Even before the current pandemic, many folks were worried that they were unable to afford to retire and might have to keep working later in life. Retirement has been a big issue for people in the United States for many years. In fact, 50 percent of American households of working age were at risk of not having enough saved for their retirement. As the crisis drags on and the economy slowly starts up again, the period of unrest and worry increases and real concerns about the future begin to materialize.
Many American breadwinners have lost jobs during the recent months, or if they own their businesses, they have sustained a huge dent to their bottom lines. Research shows that 11 percent of people have taken money out of their 401(k) accounts, and 17 percent have already withdrawn money from their emergency funds or savings accounts. A study found that one in ten has dipped into their retirement accounts (IRAs). Another found that 30 percent of Americans withdrew an average of over $6,500 from their retirement accounts in the last two months.
Panic seems to be setting in because 20 percent of Americans are already making moves in this direction. The federal government is waiving penalties on retirement account withdrawals if they’re due to the pandemic. It is terrifying to think that over 60 percent of Americans didn’t have emergency savings or would only be able to survive two months or less from their savings before Covid-19. The effects of the global economy shutting down will be felt for a long time after this, but for right now, it’s already having a deep impact on many of our financial lives.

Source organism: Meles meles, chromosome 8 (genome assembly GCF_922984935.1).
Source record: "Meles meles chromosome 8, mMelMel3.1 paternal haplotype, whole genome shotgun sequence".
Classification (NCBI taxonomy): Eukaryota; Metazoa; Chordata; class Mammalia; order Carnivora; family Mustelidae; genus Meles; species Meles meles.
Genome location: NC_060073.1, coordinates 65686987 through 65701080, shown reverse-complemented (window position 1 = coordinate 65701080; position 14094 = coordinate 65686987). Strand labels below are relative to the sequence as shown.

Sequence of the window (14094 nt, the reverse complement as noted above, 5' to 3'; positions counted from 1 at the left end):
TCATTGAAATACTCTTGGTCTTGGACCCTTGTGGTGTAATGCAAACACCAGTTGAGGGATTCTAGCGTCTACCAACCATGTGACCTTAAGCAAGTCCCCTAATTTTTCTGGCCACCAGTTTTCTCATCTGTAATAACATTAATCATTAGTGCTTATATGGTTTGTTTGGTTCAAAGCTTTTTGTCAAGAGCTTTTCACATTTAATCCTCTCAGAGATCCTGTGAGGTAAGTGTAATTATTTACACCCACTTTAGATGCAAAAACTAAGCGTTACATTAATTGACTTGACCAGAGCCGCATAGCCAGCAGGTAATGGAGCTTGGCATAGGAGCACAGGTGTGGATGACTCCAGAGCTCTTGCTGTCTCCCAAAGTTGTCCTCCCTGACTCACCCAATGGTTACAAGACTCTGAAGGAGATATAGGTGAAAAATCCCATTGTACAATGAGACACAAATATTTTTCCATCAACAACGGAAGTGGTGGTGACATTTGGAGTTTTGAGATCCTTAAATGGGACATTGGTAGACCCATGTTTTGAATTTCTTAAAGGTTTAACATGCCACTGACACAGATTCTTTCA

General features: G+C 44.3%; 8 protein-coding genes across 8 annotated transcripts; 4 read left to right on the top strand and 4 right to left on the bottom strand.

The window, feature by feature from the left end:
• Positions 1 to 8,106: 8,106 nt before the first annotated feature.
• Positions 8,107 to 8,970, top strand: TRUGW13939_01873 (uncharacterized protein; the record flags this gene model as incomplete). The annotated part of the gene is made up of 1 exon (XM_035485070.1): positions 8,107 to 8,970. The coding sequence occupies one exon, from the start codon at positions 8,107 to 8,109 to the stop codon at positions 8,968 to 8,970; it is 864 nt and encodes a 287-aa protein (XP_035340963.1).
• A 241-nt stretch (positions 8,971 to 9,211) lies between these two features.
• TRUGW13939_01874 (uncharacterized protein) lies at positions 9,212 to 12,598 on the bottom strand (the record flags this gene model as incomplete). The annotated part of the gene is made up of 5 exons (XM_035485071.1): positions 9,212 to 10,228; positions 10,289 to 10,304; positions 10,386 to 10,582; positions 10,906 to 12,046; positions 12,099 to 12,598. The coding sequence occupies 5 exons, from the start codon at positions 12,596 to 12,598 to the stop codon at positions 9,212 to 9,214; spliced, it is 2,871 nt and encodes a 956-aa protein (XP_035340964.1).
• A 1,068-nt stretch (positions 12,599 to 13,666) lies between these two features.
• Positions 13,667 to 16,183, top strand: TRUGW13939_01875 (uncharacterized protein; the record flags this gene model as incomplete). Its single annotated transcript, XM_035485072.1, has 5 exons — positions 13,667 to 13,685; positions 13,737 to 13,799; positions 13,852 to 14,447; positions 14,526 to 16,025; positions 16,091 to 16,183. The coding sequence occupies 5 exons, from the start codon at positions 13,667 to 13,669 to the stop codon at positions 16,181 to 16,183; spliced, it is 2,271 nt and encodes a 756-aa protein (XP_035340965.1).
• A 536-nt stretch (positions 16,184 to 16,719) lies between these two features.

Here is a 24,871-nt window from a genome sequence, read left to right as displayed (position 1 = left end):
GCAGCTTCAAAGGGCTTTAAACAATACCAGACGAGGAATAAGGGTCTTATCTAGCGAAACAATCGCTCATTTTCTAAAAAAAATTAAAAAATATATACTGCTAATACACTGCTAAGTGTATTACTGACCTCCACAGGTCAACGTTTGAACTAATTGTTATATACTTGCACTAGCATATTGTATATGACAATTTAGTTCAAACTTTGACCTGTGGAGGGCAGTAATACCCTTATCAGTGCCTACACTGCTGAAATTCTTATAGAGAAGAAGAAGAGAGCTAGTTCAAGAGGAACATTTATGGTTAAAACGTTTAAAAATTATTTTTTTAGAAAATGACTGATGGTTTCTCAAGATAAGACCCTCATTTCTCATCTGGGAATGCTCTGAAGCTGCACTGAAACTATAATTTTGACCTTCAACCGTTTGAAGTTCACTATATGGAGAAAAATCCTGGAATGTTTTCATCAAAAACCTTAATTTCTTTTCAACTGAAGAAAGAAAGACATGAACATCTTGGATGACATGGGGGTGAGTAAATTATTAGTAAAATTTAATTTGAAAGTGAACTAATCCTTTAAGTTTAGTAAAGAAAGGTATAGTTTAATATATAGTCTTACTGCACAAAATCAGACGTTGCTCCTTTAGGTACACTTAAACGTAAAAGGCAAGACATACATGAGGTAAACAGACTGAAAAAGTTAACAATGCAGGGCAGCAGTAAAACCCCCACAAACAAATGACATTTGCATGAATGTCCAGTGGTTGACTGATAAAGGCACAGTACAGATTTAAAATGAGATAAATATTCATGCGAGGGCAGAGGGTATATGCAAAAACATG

If it’s at all possible, it might be best not to dip into your savings as it will take time to build them back up. Of course, emergency savings are there for exactly this purpose, but your retirement is a long-term plan. Getting professional advice is key to getting through this period of uncertainty. Making rash, ill-informed decisions could derail your future and have a negative impact on you in the long-term. Talk to a trusted advisor before you make any sudden financial moves, and you might save yourself some money and stress.
50 million Americans are over the age of 65 and they experienced the Great Recession, so they have been through tough times before. Most of them saw a loss in the value of their retirement savings and home values last time around, but by 2012, many had recovered almost all of their losses. It worked out after the dust settled that older seniors ended up spending more than other age groups during the Recession.
None of us has a crystal ball we can look into and see the future, so no one could have predicted our current situation. But one thing is certain – at some point, this will all be over, and we will have to return to life and society in some form of normalcy, and when that happens hopefully, we can all come out the other side intact.
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